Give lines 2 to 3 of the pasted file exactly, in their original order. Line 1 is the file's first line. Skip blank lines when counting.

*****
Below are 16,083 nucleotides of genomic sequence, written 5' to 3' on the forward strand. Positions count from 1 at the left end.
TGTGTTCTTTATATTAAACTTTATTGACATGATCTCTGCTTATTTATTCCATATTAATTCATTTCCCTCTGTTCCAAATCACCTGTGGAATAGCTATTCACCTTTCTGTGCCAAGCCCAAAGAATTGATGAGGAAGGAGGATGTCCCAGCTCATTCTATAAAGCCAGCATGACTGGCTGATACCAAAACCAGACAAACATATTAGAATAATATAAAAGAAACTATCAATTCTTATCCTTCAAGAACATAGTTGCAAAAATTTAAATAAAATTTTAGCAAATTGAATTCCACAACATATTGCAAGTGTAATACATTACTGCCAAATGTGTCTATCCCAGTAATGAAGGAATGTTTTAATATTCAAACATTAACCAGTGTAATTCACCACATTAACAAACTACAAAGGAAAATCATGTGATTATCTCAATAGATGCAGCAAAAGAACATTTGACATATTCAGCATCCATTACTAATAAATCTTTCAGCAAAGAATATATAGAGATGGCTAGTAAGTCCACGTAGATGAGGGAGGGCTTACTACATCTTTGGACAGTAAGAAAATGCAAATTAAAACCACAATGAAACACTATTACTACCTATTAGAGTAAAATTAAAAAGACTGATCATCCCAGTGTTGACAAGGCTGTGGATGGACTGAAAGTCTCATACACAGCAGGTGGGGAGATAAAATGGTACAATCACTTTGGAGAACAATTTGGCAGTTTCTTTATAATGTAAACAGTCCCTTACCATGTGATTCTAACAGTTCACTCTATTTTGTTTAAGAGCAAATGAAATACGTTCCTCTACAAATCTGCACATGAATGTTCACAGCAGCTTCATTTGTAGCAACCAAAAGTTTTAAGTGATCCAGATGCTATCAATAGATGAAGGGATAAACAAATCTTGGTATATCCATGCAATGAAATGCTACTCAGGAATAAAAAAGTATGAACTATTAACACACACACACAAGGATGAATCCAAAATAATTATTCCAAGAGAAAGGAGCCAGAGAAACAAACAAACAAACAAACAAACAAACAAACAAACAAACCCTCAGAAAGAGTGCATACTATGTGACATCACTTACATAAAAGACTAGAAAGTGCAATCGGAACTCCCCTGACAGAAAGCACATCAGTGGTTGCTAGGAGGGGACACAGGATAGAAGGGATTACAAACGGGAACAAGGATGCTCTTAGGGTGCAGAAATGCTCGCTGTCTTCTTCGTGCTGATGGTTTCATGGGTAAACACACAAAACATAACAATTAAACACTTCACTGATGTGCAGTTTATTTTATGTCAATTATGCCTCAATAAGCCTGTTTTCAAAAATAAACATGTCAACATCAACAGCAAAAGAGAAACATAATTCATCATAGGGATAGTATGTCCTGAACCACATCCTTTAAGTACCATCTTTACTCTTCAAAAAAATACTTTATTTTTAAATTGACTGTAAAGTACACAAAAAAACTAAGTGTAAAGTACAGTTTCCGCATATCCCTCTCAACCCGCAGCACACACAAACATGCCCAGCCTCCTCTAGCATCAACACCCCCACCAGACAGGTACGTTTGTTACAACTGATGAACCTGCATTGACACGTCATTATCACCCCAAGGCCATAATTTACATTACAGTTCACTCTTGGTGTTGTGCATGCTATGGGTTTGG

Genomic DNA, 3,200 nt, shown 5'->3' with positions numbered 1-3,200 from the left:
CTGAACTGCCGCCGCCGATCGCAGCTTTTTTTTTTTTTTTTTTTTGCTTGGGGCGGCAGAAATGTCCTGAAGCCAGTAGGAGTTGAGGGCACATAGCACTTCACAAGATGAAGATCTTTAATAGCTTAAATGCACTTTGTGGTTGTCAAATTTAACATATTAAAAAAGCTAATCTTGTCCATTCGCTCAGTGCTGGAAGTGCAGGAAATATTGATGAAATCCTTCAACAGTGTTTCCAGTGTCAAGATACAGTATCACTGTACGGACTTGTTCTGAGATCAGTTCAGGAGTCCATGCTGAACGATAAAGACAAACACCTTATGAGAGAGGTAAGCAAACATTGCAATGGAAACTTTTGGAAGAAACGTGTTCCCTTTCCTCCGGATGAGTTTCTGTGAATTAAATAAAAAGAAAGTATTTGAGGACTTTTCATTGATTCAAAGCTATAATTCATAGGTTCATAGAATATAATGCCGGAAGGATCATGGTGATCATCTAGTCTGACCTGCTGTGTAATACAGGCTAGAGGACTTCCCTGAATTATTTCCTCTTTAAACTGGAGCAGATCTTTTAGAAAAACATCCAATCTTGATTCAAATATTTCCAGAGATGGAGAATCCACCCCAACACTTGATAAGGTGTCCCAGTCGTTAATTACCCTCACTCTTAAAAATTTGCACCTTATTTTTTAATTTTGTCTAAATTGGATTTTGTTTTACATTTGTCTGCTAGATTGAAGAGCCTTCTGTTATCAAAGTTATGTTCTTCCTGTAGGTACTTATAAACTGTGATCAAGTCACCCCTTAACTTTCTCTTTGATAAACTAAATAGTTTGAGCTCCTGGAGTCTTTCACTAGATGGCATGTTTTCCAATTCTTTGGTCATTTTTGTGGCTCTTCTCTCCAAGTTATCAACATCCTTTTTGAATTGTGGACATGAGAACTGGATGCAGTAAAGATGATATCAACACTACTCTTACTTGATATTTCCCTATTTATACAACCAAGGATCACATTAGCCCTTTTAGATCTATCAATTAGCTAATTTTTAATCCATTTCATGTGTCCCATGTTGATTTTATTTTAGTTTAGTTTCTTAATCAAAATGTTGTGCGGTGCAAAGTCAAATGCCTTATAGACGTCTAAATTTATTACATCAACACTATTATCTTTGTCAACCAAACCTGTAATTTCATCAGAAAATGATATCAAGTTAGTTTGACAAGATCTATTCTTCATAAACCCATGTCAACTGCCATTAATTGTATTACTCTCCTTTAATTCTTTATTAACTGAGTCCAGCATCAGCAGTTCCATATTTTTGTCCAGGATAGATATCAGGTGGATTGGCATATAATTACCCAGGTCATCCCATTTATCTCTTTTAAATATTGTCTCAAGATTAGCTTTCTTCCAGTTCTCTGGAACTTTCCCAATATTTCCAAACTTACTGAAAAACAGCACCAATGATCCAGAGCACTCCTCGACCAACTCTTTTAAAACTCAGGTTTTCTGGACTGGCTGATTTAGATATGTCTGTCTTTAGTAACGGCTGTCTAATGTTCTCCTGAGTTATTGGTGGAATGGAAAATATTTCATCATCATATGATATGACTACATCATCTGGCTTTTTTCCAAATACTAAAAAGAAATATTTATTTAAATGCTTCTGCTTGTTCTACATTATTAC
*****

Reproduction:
TGTGTTCTTTATATTAAACTTTATTGACATGATCTCTGCTTATTTATTCCATATTAATTCATTTCCCTCTGTTCCAAATCACCTGTGGAATAGCTATTCACCTTTCTGTGCCAAGCCCAAAGAATTGATGAGGAAGGAGGATGTCCCAGCTCATTCTATAAAGCCAGCATGACTGGCTGATACCAAAACCAGACAAACATATTAGAATAATATAAAAGAAACTATCAATTCTTATCCTTCAAGAACATAGTTGCAAAAATTTAAATAAAATTTTAGCAAATTGAATTCCACAACATATTGCAAGTGTAATACATTACTGCCAAATGTGTCTATCCCAGTAATGAAGGAATGTTTTAATATTCAAACATTAACCAGTGTAATTCACCACATTAACAAACTACAAAGGAAAATCATGTGATTATCTCAATAGATGCAGCAAAAGAACATTTGACATATTCAGCATCCATTACTAATAAATCTTTCAGCAAAGAATATATAGAGATGGCTAGTAAGTCCACGTAGATGAGGGAGGGCTTACTACATCTTTGGACAGTAAGAAAATGCAAATTAAAACCACAATGAAACACTATTACTACCTATTAGAGTAAAATTAAAAAGACTGATCATCCCAGTGTTGACAAGGCTGTGGATGGACTGAAAGTCTCATACACAGCAGGTGGGGAGATAAAATGGTACAATCACTTTGGAGAACAATTTGGCAGTTTCTTTATAATGTAAACAGTCCCTTACCATGTGATTCTAACAGTTCACTCTATTTTGTTTAAGAGCAAATGAAATACGTTCCTCTACAAATCTGCACATGAATGTTCACAGCAGCTTCATTTGTAGCAACCAAAAGTTTTAAGTGATCCAGATGCTATCAATAGATGAAGGGATAAACAAATCTTGGTATATCCATGCAATGAAATGCTACTCAGGAATAAAAAAGTATGAACTATTAACACACACACACAAGGATGAATCCAAAATAATTATTCCAAGAGAAAGGAGCCAGAGAAACAAACAAACAAACAAACAAACAAACAAACAAACAAACCCTCAGAAAGAGTGCATACTATGTGACATCACTTACATAAAAGACTAGAAAGTGCAATCGGAACTCCCCTGACAGAAAGCACATCAGTGGTTGCTAGGAGGGGACACAGGATAGAAGGGATTACAAACGGGAACAAGGATGCTCTTAGGGTGCAGAAATGCTCGCTGTCTTCTTCGTGCTGATGGTTTCATGGGTAAACACACAAAACATAACAATTAAACACTTCACTGATGTGCAGTTTATTTTATGTCAATTATGCCTCAATAAGCCTGTTTTCAAAAATAAACATGTCAACATCAACAGCAAAAGAGAAACATAATTCATCATAGGGATAGTATGTCCTGAACCACATCCTTTAAGTACCATCTTTACTCTTCAAAAAAATACTTTATTTTTAAATTGACTGTAAAGTACACAAAAAAACTAAGTGTAAAGTACAGTTTCCGCATATCCCTCTCAACCCGCAGCACACACAAACATGCCCAGCCTCCTCTAGCATCAACACCCCCACCAGACAGGTACGTTTGTTACAACTGATGAACCTGCATTGACACGTCATTATCACCCCAAGGCCATAATTTACATTACAGTTCACTCTTGGTGTTGTGCATGCTATGGGTTTGG

Genomic DNA, 3,200 nt, shown 5'->3' with positions numbered 1-3,200 from the left: